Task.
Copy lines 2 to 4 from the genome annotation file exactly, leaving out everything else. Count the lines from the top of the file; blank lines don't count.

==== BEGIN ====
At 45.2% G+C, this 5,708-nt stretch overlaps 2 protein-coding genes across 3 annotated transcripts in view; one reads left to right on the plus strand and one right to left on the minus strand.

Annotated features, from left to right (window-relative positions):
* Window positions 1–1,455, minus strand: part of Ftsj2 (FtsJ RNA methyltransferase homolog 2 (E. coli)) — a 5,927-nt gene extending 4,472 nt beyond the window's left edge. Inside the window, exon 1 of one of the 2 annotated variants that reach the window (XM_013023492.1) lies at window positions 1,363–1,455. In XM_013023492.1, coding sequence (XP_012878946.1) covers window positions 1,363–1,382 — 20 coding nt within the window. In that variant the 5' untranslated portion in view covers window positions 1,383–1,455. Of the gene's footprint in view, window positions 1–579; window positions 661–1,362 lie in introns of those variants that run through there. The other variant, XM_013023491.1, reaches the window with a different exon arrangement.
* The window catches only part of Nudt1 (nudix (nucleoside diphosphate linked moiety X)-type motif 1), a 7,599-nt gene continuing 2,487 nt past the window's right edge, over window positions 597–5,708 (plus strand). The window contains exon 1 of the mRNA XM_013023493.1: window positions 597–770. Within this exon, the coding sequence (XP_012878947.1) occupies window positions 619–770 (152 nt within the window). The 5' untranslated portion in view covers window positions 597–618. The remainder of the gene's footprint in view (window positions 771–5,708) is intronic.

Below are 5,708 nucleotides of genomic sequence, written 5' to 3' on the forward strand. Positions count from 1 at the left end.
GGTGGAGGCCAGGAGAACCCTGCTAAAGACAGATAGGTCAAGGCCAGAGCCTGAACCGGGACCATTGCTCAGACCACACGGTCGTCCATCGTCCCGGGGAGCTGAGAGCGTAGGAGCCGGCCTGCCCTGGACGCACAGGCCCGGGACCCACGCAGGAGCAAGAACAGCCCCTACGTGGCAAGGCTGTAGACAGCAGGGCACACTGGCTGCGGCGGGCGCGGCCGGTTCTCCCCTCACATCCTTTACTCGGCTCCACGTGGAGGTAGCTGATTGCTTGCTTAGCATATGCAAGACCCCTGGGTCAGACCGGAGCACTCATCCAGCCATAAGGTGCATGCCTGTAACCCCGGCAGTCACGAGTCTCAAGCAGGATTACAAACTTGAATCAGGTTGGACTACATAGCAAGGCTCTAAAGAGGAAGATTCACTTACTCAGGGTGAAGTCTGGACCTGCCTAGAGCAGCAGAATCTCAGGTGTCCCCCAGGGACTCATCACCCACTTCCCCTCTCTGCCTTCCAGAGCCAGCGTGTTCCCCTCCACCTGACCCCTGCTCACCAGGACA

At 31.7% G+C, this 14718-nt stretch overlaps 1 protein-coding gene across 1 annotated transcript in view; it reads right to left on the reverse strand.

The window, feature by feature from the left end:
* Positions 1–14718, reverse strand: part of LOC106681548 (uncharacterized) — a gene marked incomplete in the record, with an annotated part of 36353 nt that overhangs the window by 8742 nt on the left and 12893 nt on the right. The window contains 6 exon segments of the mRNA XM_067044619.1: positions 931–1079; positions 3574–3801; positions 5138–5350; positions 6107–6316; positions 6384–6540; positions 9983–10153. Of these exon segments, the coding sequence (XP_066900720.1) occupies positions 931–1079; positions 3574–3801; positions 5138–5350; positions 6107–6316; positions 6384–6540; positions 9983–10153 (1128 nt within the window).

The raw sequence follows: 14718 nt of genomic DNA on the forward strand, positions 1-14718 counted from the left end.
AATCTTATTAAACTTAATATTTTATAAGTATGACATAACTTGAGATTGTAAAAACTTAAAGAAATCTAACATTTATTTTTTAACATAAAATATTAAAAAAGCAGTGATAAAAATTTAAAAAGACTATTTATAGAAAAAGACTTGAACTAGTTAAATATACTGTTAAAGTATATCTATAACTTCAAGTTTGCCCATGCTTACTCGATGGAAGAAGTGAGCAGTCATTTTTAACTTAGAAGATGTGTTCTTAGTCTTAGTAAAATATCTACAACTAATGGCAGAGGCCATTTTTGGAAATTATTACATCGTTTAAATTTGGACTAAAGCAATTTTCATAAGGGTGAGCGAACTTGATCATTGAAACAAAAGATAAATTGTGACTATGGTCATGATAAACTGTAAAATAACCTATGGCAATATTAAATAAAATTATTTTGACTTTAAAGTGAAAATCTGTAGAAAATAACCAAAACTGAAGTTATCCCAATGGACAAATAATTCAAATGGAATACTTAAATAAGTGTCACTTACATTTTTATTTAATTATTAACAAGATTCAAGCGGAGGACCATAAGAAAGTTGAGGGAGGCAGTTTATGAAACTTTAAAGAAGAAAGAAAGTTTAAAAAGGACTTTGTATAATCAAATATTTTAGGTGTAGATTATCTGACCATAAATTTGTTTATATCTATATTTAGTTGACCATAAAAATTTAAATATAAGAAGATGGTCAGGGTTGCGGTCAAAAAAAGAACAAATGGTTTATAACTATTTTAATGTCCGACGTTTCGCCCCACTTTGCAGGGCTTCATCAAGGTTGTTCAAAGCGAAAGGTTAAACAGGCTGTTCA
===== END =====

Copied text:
Annotated features, from left to right (window-relative positions):
* Window positions 1–1,455, minus strand: part of Ftsj2 (FtsJ RNA methyltransferase homolog 2 (E. coli)) — a 5,927-nt gene extending 4,472 nt beyond the window's left edge. Inside the window, exon 1 of one of the 2 annotated variants that reach the window (XM_013023492.1) lies at window positions 1,363–1,455. In XM_013023492.1, coding sequence (XP_012878946.1) covers window positions 1,363–1,382 — 20 coding nt within the window. In that variant the 5' untranslated portion in view covers window positions 1,383–1,455. Of the gene's footprint in view, window positions 1–579; window positions 661–1,362 lie in introns of those variants that run through there. The other variant, XM_013023491.1, reaches the window with a different exon arrangement.
* The window catches only part of Nudt1 (nudix (nucleoside diphosphate linked moiety X)-type motif 1), a 7,599-nt gene continuing 2,487 nt past the window's right edge, over window positions 597–5,708 (plus strand). The window contains exon 1 of the mRNA XM_013023493.1: window positions 597–770. Within this exon, the coding sequence (XP_012878947.1) occupies window positions 619–770 (152 nt within the window). The 5' untranslated portion in view covers window positions 597–618. The remainder of the gene's footprint in view (window positions 771–5,708) is intronic.